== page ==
Genealogy Immigration/Migration: How to find your ancestors when you hit a “brick wall” and you’re out of clues

10-16-2014 7-52-40 AMBy Barry J. Ewell

Do you have an ancestor that your family has been looking for and simply can’t find the clues to where they came from? In his book British Origins of American Colonists, 1629-1775, William Dollarhide describes a methodology for “finding the needle in the haystack.” I have several ancestors who have been difficult to locate, and I have found the following very insightful for organizing and conducting a difficult search.

1. What do you know about your family?

  • What is their country of origin?
  • What are the surnames of the family and possible variations? (For example, “Ewell” could also be spelled “Yuille,” “Yule,” or “Uhl.”)
  • Do you know if they belong to a specific group? (such as Puritans, Scots-Irish, Huguenots, and so on)
  • About when do you think they came to America?
  • Where did they settle in America?

2. Find out what has been written about the migration of your ancestors’ country men. Start with a Google search. For example, if your family came from Germany, start your search with “German Immigration,” or if they were Puritans you could start with “Puritans” or “English Immigration.” Be patient—there are hundreds of sources. I usually find what I need in the first three pages of an Internet search. Hint: As you review information on the Internet, look to see what sources are used in providing the informa¬tion, such as books and other Internet sites. These provide valuable clues of where else to look if you need more information.

3. Learn what you can about immigration patterns of the group or people your family belonged to. Read and take notes. With even the most limited information you were able to gather in step 1, you will start building your knowledge base and narrow the place in the “haystack” of where to look. As you read, ask yourself questions, such as the following:

  • What was the time period your ancestors arrived in America?
  • Why did they come (regions, counties, states)?
  • What regions in the country did the group or people come from?
  • What ports did they leave from and arrive at?
  • Where did they settle and why?
  • What were the names of the cities where they settled in America?
  • What were their social tendencies when they came to America?
  • What roads did similar immigrant groups take in their travels?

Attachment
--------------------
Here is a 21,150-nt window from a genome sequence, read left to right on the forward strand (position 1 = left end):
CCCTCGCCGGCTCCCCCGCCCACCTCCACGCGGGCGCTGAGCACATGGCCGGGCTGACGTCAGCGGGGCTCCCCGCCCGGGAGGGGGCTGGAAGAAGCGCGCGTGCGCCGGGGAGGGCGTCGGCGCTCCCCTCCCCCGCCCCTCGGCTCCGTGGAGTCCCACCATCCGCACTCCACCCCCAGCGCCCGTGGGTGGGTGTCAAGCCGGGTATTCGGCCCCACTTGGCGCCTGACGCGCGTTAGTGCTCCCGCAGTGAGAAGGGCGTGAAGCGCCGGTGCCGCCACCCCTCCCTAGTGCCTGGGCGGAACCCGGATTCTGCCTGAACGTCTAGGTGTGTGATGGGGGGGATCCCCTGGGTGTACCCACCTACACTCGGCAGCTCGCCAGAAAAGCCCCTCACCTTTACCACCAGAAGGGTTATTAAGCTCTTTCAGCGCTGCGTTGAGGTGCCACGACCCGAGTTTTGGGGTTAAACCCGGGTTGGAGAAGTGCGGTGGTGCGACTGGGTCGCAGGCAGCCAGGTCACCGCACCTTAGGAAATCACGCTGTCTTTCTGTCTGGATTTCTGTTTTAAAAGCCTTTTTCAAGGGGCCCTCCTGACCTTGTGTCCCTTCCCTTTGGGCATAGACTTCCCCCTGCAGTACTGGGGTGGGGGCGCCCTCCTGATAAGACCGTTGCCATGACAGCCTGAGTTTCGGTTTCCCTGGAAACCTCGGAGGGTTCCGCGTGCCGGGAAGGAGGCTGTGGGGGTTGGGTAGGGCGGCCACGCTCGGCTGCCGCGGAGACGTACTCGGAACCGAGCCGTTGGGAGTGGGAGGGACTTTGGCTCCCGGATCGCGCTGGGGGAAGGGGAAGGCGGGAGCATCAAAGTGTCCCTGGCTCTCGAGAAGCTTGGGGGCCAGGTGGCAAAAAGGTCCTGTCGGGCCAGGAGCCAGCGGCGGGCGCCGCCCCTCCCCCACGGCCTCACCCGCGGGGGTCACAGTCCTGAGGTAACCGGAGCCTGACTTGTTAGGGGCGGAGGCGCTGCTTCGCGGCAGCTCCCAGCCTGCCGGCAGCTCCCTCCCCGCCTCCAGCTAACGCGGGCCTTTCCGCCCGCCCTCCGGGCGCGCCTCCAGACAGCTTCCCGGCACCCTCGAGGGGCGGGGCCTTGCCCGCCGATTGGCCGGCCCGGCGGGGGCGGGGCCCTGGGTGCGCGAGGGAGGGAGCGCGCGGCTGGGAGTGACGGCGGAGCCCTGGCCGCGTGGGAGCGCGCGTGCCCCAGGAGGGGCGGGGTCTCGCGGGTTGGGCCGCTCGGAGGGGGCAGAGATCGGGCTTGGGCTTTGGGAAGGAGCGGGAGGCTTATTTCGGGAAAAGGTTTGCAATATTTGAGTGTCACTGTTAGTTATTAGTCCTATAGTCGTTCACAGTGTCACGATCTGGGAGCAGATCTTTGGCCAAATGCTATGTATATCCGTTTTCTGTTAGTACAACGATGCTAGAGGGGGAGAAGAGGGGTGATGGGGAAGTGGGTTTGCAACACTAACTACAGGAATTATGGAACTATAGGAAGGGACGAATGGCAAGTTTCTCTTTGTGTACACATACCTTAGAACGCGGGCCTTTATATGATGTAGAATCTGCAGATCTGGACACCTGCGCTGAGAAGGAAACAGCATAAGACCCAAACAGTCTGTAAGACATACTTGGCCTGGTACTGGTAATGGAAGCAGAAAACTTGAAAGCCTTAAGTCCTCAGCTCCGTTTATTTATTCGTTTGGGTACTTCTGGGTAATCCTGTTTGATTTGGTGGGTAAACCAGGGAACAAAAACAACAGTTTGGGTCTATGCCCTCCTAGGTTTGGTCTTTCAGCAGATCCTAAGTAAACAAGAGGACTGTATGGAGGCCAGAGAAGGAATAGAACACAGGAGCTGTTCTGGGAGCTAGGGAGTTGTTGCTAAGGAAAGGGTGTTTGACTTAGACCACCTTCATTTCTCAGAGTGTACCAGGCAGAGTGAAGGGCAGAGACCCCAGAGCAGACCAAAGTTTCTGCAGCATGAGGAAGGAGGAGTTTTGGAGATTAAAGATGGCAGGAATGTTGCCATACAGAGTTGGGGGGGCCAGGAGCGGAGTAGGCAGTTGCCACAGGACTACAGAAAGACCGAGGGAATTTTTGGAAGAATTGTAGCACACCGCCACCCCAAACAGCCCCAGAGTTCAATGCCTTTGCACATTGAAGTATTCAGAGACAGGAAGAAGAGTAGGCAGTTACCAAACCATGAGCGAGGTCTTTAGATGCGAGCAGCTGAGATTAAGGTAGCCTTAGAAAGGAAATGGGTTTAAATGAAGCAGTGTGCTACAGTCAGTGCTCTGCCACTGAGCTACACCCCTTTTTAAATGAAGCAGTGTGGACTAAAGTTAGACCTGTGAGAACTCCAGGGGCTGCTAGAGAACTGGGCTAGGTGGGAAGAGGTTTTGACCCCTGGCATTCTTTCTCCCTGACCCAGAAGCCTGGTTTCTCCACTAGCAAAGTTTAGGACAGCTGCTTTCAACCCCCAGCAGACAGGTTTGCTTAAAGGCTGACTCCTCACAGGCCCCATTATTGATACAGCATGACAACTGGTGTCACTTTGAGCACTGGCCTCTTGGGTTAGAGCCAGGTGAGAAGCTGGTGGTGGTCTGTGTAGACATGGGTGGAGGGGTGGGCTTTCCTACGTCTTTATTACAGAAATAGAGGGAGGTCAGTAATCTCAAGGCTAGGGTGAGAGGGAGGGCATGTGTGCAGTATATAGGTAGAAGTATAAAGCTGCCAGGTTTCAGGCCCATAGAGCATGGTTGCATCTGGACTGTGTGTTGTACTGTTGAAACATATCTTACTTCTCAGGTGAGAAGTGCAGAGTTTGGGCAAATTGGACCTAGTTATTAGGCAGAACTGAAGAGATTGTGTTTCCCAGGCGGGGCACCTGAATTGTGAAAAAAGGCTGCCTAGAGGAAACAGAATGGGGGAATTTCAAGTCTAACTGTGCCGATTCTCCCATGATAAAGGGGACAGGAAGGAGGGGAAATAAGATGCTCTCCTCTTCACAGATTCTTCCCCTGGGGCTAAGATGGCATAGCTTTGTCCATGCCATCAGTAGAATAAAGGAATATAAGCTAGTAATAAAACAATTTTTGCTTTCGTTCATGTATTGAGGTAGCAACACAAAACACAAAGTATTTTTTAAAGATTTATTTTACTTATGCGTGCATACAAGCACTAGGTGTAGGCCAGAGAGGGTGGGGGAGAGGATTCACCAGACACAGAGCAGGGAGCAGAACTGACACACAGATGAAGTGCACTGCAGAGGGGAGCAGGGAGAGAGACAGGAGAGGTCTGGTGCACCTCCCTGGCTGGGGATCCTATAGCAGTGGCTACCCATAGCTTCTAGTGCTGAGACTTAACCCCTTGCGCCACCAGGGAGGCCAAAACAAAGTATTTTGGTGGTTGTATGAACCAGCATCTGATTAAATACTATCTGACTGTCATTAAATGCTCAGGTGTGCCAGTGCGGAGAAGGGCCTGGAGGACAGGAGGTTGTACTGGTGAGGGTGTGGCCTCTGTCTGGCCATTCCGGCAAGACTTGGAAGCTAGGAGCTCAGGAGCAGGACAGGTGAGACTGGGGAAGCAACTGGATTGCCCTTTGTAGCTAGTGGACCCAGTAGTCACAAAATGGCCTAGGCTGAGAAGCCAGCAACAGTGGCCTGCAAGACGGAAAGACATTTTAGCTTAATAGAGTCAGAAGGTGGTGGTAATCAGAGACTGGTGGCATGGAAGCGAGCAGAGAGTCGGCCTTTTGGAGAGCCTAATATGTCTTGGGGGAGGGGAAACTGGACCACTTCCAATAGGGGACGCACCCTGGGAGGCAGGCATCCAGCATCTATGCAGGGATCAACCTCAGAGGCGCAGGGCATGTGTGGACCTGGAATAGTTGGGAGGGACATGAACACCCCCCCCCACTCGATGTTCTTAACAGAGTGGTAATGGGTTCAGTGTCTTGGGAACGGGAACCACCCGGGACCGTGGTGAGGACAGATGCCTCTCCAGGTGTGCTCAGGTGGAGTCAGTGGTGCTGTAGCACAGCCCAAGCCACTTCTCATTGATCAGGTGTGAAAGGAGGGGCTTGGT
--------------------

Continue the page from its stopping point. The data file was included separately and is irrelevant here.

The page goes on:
• What maps or charts are included with the information you read to help explain what is being written?
  • What types of records were kept at a given time period by related groups, countries, or agencies?

From my own experience: I had one ancestor for whom I had very little information. All I knew about them was they were from England. By reviewing English immigration, I came across a group called the Scots-Irish. The information I found about this group helped answer many questions about the family, from why they lived where they did to where they may have come from.

4. Compile what you have learned. You are now starting to eliminate parts of the “haystack” where you don’t need to look and are narrowing your scope as much as possible.

Organize your notes, questions, and clues that you found. Identify on a map the places or regions where the people came from and settled. Types of maps that provide help include the following:

  • maps that show cities today.
  • maps of the time period if available.
  • maps that outline the country, counties, and states. If possible, color in the counties or states, if provided, where specific groups come from.

5. Start a Systematic Search. Based on what you have learned, start sifting through the portions of the “haystack” that are left, one straw at a time. The narrower the place you’re searching is, the better your chances of finding ancestors. Keep a log of where you have been, what you reviewed, and what you found. Frequently update your notes and questions with your findings.

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